The Trump Government has stepped up its war on drugs – but not by aiming at the dealers or the users – it is picking on anyone who makes a living from campaigning for drug liberalization.
An IRS rule for tax-exempt organizations is accused of to violating the First Amendment by taking aim at groups and individuals that support drug policy reform.
The rule, described in an Internal Revenue Bulletin dated January 2, 2018, says the IRS will deny tax-exempt status to “an organization whose purpose is directed to the improvement of business conditions of one or more lines of business relating to an activity involving controlled substances (within the meaning of schedule I and II of the Controlled Substances Act) which is prohibited by Federal law regardless of its legality under the law of the state in which such activity is conducted.”
Top lawyers David Rivkin and Randal Meyer in Washington, D.C. pointed out in The Wall Street Journal recently, this language arguably covers organizations that advocate legalization of marijuana (or any other prohibited substance) or favor looser restrictions on certain prescription medications, both of which would improve “business conditions” for companies that sell those drugs. The exclusion also seems to encompass advocacy of less ambitious reforms, such as allowing state-licensed marijuana merchants to deduct business expenses on their federal income tax returns or changing the laws and regulations that discourage banks from serving such businesses.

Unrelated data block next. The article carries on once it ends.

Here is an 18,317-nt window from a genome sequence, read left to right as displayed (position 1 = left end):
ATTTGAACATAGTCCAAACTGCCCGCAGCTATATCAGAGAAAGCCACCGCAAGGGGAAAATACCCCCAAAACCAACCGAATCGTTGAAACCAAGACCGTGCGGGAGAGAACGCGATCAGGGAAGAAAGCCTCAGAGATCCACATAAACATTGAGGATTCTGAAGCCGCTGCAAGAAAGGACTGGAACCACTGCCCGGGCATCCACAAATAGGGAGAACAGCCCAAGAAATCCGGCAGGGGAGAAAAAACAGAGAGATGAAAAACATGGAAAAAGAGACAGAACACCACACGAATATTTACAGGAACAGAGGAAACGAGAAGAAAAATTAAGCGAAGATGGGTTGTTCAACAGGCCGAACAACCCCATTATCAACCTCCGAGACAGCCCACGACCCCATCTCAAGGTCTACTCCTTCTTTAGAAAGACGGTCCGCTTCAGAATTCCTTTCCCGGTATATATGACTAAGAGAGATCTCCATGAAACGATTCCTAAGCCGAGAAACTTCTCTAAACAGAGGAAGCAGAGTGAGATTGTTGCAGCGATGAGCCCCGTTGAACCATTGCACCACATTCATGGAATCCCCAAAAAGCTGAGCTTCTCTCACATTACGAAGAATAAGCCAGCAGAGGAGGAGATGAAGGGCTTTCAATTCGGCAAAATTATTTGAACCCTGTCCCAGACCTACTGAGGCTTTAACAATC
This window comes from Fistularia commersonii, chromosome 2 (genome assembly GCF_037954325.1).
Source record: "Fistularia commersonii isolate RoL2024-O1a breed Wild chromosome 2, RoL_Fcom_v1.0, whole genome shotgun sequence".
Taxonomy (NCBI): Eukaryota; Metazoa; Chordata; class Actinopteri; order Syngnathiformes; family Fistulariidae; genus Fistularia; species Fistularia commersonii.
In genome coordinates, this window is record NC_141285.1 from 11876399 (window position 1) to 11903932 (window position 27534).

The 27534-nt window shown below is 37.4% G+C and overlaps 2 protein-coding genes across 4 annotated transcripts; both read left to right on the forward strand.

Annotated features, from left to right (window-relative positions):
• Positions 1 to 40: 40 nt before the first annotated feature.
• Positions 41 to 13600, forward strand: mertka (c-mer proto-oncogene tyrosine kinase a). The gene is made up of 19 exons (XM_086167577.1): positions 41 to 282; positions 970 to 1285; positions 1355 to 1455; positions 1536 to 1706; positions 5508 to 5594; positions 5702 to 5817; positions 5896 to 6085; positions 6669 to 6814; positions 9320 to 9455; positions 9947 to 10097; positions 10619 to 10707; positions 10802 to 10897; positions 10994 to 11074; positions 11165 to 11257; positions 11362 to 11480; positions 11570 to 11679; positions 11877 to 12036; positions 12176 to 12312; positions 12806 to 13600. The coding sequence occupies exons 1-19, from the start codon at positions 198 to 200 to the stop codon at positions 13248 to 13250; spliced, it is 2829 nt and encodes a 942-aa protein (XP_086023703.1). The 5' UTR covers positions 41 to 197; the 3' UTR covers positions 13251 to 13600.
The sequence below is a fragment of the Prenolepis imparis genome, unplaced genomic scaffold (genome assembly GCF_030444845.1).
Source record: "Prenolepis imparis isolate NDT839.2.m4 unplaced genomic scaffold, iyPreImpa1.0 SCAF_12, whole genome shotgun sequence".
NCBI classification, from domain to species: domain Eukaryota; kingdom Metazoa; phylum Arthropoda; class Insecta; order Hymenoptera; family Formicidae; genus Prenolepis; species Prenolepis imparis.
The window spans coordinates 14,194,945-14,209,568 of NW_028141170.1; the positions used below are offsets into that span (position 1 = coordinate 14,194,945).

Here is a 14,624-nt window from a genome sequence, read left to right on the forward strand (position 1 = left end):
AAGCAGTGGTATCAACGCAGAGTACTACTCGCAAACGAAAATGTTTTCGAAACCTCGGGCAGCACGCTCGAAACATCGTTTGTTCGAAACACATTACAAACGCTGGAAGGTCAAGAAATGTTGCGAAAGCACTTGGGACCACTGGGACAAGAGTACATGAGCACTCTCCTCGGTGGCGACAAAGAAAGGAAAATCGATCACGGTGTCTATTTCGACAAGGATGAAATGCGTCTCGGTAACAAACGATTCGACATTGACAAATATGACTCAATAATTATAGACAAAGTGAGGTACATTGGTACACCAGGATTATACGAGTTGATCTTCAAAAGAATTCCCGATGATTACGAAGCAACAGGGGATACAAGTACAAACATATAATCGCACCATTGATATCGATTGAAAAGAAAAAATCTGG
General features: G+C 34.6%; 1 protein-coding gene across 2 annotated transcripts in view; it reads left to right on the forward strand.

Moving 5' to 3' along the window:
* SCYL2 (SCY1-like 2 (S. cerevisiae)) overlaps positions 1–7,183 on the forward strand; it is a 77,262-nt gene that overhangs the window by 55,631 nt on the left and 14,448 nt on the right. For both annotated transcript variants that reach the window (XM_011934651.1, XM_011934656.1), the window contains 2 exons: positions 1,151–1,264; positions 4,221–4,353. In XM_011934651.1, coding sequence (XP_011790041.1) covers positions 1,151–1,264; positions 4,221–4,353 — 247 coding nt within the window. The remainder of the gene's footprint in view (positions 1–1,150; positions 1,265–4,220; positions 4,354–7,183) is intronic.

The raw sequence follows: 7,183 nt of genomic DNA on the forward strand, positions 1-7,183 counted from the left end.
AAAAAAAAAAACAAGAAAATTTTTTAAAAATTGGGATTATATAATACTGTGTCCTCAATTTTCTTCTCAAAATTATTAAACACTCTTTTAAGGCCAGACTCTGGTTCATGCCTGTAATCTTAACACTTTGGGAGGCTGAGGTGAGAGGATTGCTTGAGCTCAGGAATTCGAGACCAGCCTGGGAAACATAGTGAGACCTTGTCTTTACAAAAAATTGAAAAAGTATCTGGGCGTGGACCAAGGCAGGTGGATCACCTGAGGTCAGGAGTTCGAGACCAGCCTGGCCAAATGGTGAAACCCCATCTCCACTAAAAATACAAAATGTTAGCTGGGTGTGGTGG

Nonprofit organizations that are exempt from taxes under sections 501(c) (3) and 501(c)(4) of the Internal Revenue Code (for “charitable” and “social welfare” organizations, respectively) are subject to restrictions on the amount of “lobbying” they can do. But this exclusion goes beyond those general rules by disfavoring certain viewpoints.
“The government may not discriminate against groups based on the viewpoint of their speech,” UCLA law professor Eugene Volokh noted in a 2016 Volokh Conspiracy post about tax-exempt “hate groups.” Volokh cited a 2015 D.C. Circuit case dealing with an anti-Zionist group that claimed its views had led the IRS to delay consideration of its application for 501(c)(3) status. “In administering the tax code,” the appeals court noted, “the IRS may not discriminate on the basis of viewpoint.”
Asked to clarify the aim, scope, and legal basis of the rule, an IRS spokesman promised a reply or a firm “no comment” but delivered neither. Mason Tvert, spokesman for the Marijuana Policy Project, says he believes the rule applies to new applicants for tax-exempt status but not organizations that have already been granted it. A new drug policy reform group could be rejected “if whoever is reviewing the application determines the applicant would be working to advance the cannabis industry,” Tvert says. “It wasn’t necessarily simple before. It seems like this new rule could make it even more difficult.”